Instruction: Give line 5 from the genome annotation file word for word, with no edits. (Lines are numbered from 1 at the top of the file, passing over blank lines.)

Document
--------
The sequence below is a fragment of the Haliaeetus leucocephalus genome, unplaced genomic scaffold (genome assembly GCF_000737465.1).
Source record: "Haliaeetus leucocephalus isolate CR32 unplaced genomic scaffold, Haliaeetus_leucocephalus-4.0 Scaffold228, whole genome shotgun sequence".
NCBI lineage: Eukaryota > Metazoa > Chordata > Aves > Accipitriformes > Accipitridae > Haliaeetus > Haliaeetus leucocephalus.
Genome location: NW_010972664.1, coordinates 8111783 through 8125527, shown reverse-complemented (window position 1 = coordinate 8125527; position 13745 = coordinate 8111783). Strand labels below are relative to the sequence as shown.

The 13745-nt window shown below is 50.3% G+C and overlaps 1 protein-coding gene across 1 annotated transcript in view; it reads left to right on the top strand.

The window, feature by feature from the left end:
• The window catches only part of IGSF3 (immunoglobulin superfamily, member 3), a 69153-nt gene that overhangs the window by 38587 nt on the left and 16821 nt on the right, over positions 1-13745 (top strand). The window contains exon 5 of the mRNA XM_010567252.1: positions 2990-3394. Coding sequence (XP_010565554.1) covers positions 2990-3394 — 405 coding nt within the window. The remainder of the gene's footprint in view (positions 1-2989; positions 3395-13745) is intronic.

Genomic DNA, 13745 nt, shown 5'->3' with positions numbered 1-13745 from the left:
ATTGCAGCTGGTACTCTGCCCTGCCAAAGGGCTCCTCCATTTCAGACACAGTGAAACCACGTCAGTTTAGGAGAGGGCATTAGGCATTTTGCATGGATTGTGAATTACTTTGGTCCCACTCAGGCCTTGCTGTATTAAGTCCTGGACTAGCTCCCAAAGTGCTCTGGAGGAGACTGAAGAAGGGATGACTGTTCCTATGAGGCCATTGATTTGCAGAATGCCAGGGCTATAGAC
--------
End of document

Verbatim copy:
The 13745-nt window shown below is 50.3% G+C and overlaps 1 protein-coding gene across 1 annotated transcript in view; it reads left to right on the top strand.